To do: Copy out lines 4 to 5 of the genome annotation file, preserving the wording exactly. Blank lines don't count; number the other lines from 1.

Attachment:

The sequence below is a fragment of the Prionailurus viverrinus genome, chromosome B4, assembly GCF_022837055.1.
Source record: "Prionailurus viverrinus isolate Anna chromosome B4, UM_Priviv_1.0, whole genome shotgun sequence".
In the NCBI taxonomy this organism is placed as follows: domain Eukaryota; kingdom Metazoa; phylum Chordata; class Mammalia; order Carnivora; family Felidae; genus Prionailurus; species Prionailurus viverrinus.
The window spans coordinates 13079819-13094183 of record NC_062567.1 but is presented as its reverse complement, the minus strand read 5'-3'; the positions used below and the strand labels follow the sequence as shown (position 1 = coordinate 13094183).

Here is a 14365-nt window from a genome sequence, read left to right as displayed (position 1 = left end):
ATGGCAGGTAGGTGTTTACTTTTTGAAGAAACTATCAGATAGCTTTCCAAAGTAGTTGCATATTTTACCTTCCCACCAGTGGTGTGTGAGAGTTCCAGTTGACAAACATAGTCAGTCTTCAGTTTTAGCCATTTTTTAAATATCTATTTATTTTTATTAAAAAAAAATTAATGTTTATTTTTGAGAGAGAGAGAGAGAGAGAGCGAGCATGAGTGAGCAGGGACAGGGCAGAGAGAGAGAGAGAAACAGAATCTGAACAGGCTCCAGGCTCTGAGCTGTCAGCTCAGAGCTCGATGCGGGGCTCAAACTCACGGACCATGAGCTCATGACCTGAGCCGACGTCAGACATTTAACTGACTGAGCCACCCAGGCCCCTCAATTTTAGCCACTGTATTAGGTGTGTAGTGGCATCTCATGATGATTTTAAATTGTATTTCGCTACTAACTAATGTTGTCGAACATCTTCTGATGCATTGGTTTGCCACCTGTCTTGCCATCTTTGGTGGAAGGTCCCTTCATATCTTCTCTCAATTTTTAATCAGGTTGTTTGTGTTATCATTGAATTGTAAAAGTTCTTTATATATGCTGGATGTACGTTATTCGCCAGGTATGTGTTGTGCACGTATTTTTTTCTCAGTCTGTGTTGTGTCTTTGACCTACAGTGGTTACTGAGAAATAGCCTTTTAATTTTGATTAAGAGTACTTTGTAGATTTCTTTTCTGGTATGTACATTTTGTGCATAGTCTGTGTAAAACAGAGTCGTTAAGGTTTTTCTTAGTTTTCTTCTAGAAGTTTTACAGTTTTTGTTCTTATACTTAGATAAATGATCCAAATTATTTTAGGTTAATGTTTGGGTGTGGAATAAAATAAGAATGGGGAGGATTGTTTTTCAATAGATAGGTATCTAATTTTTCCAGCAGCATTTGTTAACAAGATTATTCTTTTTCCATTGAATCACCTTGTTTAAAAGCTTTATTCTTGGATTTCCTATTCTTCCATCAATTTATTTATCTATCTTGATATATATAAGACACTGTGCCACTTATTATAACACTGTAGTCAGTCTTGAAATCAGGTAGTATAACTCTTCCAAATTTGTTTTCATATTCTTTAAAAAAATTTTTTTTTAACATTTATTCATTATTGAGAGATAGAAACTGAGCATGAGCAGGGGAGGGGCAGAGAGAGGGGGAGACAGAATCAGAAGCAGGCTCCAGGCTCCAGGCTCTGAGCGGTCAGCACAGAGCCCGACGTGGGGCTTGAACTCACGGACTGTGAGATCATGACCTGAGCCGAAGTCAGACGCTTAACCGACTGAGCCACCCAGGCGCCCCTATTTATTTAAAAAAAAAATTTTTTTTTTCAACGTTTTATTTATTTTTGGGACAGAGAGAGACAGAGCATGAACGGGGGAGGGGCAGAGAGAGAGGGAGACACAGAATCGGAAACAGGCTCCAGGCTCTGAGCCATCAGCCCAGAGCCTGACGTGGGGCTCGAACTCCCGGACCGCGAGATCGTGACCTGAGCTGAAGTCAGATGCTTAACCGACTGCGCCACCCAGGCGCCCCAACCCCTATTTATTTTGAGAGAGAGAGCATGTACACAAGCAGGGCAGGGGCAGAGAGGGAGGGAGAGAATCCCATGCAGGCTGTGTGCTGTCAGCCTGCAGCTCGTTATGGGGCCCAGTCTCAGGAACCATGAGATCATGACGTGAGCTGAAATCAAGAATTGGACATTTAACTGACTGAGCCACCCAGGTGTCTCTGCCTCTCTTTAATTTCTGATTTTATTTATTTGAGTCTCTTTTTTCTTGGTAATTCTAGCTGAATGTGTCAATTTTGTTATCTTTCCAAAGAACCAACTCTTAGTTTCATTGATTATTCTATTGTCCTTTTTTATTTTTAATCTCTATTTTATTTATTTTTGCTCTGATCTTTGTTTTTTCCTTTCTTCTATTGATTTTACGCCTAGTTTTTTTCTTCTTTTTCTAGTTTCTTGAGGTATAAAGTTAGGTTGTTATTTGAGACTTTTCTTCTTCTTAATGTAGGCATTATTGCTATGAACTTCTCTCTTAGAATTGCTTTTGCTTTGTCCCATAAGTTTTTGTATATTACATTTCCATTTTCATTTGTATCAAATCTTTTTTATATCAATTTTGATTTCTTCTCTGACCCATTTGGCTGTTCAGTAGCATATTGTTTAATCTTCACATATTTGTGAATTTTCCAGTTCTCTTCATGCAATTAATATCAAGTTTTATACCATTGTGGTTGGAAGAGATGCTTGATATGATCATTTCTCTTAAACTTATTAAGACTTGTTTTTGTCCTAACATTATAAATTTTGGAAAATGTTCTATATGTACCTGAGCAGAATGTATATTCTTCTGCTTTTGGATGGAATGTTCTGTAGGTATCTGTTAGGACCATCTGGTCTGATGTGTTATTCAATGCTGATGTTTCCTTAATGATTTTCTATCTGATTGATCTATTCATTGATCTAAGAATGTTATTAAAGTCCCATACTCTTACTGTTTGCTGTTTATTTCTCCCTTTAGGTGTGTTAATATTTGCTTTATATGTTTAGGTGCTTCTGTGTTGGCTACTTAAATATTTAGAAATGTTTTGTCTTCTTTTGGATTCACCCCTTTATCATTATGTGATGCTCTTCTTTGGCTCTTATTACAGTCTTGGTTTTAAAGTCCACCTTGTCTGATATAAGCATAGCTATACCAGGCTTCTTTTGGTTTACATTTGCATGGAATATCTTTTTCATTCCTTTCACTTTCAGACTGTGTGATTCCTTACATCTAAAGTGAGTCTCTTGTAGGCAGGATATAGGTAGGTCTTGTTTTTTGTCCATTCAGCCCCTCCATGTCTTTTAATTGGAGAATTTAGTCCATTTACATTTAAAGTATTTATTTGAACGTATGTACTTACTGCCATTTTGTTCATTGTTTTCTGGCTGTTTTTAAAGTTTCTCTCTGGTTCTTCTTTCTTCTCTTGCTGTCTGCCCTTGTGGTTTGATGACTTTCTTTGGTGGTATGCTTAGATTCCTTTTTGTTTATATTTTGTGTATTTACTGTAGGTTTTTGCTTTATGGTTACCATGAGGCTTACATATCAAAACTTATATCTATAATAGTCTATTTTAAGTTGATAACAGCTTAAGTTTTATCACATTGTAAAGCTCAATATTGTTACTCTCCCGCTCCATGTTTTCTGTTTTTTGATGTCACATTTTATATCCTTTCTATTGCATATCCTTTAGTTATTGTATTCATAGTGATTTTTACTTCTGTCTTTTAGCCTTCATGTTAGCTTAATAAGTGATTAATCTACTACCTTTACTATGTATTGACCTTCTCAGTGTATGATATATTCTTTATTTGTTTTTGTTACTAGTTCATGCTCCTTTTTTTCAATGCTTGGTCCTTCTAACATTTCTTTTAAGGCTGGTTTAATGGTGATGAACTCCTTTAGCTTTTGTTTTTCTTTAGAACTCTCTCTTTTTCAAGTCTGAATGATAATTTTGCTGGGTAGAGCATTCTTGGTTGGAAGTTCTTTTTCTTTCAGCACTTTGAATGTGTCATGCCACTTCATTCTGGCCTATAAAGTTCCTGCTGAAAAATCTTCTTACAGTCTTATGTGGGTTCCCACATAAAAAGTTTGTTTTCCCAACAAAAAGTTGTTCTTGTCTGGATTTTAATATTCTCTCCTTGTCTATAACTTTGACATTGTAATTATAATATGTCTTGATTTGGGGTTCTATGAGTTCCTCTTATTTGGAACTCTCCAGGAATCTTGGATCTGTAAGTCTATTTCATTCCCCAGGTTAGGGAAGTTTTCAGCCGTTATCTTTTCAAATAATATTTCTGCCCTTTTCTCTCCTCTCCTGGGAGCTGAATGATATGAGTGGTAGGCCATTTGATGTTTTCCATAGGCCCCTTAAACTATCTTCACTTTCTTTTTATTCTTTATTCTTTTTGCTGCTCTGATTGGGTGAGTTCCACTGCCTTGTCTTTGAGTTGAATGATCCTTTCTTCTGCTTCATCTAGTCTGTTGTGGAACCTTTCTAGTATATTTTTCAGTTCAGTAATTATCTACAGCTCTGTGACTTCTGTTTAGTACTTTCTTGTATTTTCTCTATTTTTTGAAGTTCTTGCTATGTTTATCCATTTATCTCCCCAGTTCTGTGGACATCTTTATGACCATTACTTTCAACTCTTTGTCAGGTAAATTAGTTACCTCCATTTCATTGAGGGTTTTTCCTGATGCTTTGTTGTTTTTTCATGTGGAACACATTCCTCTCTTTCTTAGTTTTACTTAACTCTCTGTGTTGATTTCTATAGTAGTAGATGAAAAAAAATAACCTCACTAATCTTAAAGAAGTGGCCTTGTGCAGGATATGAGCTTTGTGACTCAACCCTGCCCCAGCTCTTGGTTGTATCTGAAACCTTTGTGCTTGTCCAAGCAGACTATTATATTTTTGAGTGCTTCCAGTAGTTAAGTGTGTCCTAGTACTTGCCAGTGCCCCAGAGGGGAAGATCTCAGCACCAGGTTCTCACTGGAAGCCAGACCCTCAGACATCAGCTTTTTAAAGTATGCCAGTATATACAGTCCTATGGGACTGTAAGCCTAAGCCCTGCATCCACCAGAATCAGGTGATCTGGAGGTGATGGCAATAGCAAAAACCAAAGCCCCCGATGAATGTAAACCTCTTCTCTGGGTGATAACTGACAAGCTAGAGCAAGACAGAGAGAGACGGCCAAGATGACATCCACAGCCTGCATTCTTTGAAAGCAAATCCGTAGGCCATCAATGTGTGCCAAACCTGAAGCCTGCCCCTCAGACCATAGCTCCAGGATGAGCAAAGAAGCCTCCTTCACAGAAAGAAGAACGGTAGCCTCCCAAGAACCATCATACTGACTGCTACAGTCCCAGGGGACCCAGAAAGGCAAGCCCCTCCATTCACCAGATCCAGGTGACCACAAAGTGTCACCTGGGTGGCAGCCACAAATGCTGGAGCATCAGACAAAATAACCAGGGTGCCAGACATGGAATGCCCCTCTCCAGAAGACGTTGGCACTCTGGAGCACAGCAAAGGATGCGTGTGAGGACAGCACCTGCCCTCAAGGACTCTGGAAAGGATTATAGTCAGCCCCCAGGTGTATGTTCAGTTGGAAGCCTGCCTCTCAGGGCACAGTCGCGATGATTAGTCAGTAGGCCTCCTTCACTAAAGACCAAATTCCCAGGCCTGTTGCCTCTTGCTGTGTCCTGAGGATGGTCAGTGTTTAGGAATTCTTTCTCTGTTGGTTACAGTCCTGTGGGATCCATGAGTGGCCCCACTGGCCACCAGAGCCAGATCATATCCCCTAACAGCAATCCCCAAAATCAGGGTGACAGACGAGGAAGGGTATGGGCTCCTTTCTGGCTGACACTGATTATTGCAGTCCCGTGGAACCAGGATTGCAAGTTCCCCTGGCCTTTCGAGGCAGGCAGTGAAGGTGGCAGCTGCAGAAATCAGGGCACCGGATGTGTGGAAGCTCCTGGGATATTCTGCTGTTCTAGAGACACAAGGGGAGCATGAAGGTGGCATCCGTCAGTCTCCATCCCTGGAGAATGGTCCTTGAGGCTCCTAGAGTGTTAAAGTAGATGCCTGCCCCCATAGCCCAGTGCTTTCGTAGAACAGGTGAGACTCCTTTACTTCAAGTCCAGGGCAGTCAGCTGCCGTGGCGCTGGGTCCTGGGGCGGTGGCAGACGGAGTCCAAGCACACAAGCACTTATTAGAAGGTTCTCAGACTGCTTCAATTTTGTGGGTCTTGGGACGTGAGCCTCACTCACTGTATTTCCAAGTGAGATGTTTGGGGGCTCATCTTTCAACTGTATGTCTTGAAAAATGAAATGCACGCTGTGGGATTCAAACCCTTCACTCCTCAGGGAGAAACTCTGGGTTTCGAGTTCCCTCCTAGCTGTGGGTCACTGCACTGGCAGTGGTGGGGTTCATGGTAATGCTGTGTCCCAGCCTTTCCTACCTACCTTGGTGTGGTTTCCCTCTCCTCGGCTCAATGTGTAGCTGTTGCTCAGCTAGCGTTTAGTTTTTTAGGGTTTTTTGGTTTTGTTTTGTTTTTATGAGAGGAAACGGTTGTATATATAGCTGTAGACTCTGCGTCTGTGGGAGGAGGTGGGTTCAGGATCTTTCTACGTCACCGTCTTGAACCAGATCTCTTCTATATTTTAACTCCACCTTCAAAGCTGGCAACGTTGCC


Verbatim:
The window spans coordinates 13079819-13094183 of record NC_062567.1 but is presented as its reverse complement, the minus strand read 5'-3'; the positions used below and the strand labels follow the sequence as shown (position 1 = coordinate 13094183).

Here is a 14365-nt window from a genome sequence, read left to right as displayed (position 1 = left end):